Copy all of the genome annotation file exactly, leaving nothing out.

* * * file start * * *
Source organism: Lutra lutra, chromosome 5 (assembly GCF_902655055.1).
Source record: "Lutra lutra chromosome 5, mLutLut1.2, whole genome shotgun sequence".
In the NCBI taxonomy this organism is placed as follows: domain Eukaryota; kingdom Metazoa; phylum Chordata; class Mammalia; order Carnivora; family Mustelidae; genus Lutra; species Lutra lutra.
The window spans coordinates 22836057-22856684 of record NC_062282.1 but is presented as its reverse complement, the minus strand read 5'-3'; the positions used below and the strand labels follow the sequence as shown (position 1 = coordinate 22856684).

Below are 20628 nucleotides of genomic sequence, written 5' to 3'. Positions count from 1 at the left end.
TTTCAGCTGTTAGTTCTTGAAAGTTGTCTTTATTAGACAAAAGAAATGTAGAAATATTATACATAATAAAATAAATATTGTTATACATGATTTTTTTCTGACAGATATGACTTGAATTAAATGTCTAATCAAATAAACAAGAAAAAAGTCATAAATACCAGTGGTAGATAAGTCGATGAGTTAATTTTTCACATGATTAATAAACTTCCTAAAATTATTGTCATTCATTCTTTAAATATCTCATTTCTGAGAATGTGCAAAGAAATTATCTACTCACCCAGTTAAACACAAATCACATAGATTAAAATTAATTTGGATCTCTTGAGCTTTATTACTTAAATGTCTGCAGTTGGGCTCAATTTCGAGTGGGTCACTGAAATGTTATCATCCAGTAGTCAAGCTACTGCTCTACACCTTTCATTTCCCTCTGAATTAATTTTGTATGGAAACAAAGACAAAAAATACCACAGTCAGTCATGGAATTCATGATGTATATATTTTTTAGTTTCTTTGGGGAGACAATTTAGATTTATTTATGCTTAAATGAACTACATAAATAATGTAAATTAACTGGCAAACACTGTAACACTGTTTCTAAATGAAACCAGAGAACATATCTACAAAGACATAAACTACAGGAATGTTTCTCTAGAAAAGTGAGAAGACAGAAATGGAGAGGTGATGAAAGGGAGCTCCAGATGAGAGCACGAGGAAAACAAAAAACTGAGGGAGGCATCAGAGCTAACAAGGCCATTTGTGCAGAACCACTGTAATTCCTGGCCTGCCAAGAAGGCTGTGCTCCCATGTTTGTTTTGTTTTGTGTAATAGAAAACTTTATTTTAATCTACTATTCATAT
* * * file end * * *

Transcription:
Source organism: Lutra lutra, chromosome 5 (assembly GCF_902655055.1).
Source record: "Lutra lutra chromosome 5, mLutLut1.2, whole genome shotgun sequence".
In the NCBI taxonomy this organism is placed as follows: domain Eukaryota; kingdom Metazoa; phylum Chordata; class Mammalia; order Carnivora; family Mustelidae; genus Lutra; species Lutra lutra.
The window spans coordinates 22836057-22856684 of record NC_062282.1 but is presented as its reverse complement, the minus strand read 5'-3'; the positions used below and the strand labels follow the sequence as shown (position 1 = coordinate 22856684).

Below are 20628 nucleotides of genomic sequence, written 5' to 3'. Positions count from 1 at the left end.
TTTCAGCTGTTAGTTCTTGAAAGTTGTCTTTATTAGACAAAAGAAATGTAGAAATATTATACATAATAAAATAAATATTGTTATACATGATTTTTTTCTGACAGATATGACTTGAATTAAATGTCTAATCAAATAAACAAGAAAAAAGTCATAAATACCAGTGGTAGATAAGTCGATGAGTTAATTTTTCACATGATTAATAAACTTCCTAAAATTATTGTCATTCATTCTTTAAATATCTCATTTCTGAGAATGTGCAAAGAAATTATCTACTCACCCAGTTAAACACAAATCACATAGATTAAAATTAATTTGGATCTCTTGAGCTTTATTACTTAAATGTCTGCAGTTGGGCTCAATTTCGAGTGGGTCACTGAAATGTTATCATCCAGTAGTCAAGCTACTGCTCTACACCTTTCATTTCCCTCTGAATTAATTTTGTATGGAAACAAAGACAAAAAATACCACAGTCAGTCATGGAATTCATGATGTATATATTTTTTAGTTTCTTTGGGGAGACAATTTAGATTTATTTATGCTTAAATGAACTACATAAATAATGTAAATTAACTGGCAAACACTGTAACACTGTTTCTAAATGAAACCAGAGAACATATCTACAAAGACATAAACTACAGGAATGTTTCTCTAGAAAAGTGAGAAGACAGAAATGGAGAGGTGATGAAAGGGAGCTCCAGATGAGAGCACGAGGAAAACAAAAAACTGAGGGAGGCATCAGAGCTAACAAGGCCATTTGTGCAGAACCACTGTAATTCCTGGCCTGCCAAGAAGGCTGTGCTCCCATGTTTGTTTTGTTTTGTGTAATAGAAAACTTTATTTTAATCTACTATTCATAT